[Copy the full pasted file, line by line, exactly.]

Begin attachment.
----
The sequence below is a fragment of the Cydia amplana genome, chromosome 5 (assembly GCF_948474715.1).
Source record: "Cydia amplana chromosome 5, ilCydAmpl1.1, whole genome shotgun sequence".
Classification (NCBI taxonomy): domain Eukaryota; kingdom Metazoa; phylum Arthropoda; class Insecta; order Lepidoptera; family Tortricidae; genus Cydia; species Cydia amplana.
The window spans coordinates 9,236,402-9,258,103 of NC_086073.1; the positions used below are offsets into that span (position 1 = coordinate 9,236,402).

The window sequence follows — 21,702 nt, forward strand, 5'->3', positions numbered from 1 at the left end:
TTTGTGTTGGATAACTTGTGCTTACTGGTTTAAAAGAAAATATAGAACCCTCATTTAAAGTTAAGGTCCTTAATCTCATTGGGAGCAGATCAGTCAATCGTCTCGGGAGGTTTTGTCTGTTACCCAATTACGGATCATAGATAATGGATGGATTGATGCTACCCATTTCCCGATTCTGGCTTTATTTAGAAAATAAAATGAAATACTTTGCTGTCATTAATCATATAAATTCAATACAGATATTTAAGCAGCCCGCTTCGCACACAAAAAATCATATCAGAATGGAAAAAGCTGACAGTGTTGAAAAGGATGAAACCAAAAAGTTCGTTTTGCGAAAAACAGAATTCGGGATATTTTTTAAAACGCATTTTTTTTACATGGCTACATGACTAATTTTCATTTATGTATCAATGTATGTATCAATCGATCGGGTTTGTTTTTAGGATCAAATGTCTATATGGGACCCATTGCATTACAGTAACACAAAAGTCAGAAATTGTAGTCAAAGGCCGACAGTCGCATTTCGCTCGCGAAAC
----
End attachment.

The sequence below is a fragment of the Cydia amplana genome, chromosome 5 (assembly GCF_948474715.1).
Source record: "Cydia amplana chromosome 5, ilCydAmpl1.1, whole genome shotgun sequence".
Classification (NCBI taxonomy): domain Eukaryota; kingdom Metazoa; phylum Arthropoda; class Insecta; order Lepidoptera; family Tortricidae; genus Cydia; species Cydia amplana.
The window spans coordinates 9,236,402-9,258,103 of NC_086073.1; the positions used below are offsets into that span (position 1 = coordinate 9,236,402).

The window sequence follows — 21,702 nt, forward strand, 5'->3', positions numbered from 1 at the left end:
TTTGTGTTGGATAACTTGTGCTTACTGGTTTAAAAGAAAATATAGAACCCTCATTTAAAGTTAAGGTCCTTAATCTCATTGGGAGCAGATCAGTCAATCGTCTCGGGAGGTTTTGTCTGTTACCCAATTACGGATCATAGATAATGGATGGATTGATGCTACCCATTTCCCGATTCTGGCTTTATTTAGAAAATAAAATGAAATACTTTGCTGTCATTAATCATATAAATTCAATACAGATATTTAAGCAGCCCGCTTCGCACACAAAAAATCATATCAGAATGGAAAAAGCTGACAGTGTTGAAAAGGATGAAACCAAAAAGTTCGTTTTGCGAAAAACAGAATTCGGGATATTTTTTAAAACGCATTTTTTTTACATGGCTACATGACTAATTTTCATTTATGTATCAATGTATGTATCAATCGATCGGGTTTGTTTTTAGGATCAAATGTCTATATGGGACCCATTGCATTACAGTAACACAAAAGTCAGAAATTGTAGTCAAAGGCCGACAGTCGCATTTCGCTCGCGAAAC